We’re in full-blown crisis, but obsessed with the wrong one
The media, electronic and print, are in one of their periodic feeding frenzies over the hung parliament and the leisurely horse-trading (very much the right word, alas) over who might form a British government one day. The prime minister, in office but no longer in power, has very sensibly gone home to Scotland, where he’s on his way to the kirk (well, it’s Sunday and he’s a son of the manse). While we’re all feverishly subjecting to intensive textual analysis every casual word confided to Andrew Marr by earnest young Mr Gove , and nodding agreement to the pearls of wisdom emanating from Messrs Marr, Rawnsley and Boulton, the casual UK newspaper reader and television viewer could be forgiven for not noticing that Wall Street and the Eurozone are on fire, sterling and the London stock exchange are in free fall, the key leaders of the rest of Europe are in almost permanent crisis session, and we face the real threat of another global slump on the scale of the banking collapse of 2008. The intricacies of our parliamentary arguments and feeble gropings towards forming a proper government are almost wholly irrelevant to the bush fire raging all around us — except that if we carry on much longer with (in effect) no government, no functioning prime minister, no policy for dealing with the new banking and credit crisis, and no prospect of having any of these rather desirable things quite soon, the nervous nellies on the trading floors will write us off as an obviously impossibly bad risk, perhaps starting tomorrow. They will thereupon sell off our currency for whatever they can get for it, and laugh at the idea of buying our sovereign debt unless we pay them an astronomical premium in interest to bribe them to do so, thus adding yet more billions to the bill for borrowing and the need to borrow even more. The only way to placate them will be to follow in every detail their self-serving orders: no increased taxation except taxes that hit the poorest hardest, swingeing cuts in all public services, instant action to pay back to the bankers the massive debts we were forced to incur in order to rescue them from their own greed and folly, thus strangling any hope of slow steady recovery from the recession; and all this at the expense of the jobs and homes of ordinary working (and retired!) people who bear no responsibility whatever for the mess we’re in.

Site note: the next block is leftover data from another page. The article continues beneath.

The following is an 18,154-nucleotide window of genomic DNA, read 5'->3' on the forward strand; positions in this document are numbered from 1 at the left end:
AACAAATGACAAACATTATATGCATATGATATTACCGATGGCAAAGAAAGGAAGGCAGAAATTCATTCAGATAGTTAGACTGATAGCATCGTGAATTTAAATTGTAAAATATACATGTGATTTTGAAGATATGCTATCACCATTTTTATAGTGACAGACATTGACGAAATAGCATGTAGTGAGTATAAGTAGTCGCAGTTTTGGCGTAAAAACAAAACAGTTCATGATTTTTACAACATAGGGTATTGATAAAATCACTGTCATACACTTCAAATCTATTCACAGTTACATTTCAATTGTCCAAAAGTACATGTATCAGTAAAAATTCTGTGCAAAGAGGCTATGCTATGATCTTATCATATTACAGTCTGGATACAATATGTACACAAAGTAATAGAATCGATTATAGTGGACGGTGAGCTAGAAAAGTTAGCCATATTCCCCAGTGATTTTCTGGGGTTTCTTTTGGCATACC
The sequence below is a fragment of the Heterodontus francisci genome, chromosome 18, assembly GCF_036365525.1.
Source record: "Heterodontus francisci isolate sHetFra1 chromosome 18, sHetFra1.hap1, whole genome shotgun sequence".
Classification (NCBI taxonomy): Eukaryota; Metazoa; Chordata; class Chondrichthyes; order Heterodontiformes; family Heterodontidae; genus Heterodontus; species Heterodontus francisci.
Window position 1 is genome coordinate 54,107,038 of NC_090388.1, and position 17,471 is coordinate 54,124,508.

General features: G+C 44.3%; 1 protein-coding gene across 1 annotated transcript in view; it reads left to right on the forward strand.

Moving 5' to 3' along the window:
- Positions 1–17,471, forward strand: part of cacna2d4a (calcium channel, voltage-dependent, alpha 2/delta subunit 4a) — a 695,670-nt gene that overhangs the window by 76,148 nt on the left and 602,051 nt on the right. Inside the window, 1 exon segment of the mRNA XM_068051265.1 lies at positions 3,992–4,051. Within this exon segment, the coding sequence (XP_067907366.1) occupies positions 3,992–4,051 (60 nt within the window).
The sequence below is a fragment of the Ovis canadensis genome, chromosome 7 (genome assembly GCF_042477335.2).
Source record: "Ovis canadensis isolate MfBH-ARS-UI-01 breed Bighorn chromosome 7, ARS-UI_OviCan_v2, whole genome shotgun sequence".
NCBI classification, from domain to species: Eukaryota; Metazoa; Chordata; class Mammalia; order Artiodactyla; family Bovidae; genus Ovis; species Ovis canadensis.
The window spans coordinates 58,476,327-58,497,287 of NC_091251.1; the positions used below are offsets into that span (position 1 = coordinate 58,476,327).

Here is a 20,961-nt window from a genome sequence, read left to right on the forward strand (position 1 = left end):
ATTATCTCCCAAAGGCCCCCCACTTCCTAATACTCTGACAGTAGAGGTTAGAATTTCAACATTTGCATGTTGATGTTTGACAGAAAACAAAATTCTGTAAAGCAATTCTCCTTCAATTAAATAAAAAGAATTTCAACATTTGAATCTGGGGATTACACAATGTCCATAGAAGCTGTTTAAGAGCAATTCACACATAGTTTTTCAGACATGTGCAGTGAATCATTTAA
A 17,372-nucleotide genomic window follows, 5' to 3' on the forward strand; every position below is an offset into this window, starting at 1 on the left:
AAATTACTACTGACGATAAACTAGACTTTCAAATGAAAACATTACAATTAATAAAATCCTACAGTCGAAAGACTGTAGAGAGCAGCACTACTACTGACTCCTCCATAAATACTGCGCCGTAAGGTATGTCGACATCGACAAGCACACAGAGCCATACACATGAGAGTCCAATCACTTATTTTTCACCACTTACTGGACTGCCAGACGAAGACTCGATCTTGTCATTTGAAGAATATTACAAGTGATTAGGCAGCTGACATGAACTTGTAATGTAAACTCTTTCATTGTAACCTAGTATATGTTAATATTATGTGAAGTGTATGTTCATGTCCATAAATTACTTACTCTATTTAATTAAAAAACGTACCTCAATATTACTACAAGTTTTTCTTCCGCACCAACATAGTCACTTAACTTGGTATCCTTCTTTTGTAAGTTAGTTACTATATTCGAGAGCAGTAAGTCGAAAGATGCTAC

So while our pygmy politicians squabble at a glacial pace over electoral systems and tax credits, Greece is on fire and the fire is lapping at the gates of Portugal and Spain, then Italy: no guesses at who’s next in line. The Footsie 100 has seen its sharpest fall in five months; EU leaders are “struggling to put together a European multibillion-euro emergency facility to protect the eurozone’s most vulnerable countries before financial markets open on Monday“, with Britain reportedly turning down the pressing invitation to contribute to it; “on Thursday, a cascade of automated trades tumbled through equity markets, knocking 650 points – just over 6 per cent of its value – off the Dow Jones Industrial Average stock index in a matter of minutes. It recovered to end the day only 348 points down – but not before striking terror into the hearts of traders. On Friday, the FTSE 100 lost £35bn in value“, also according to the FT; and much, much more of the same.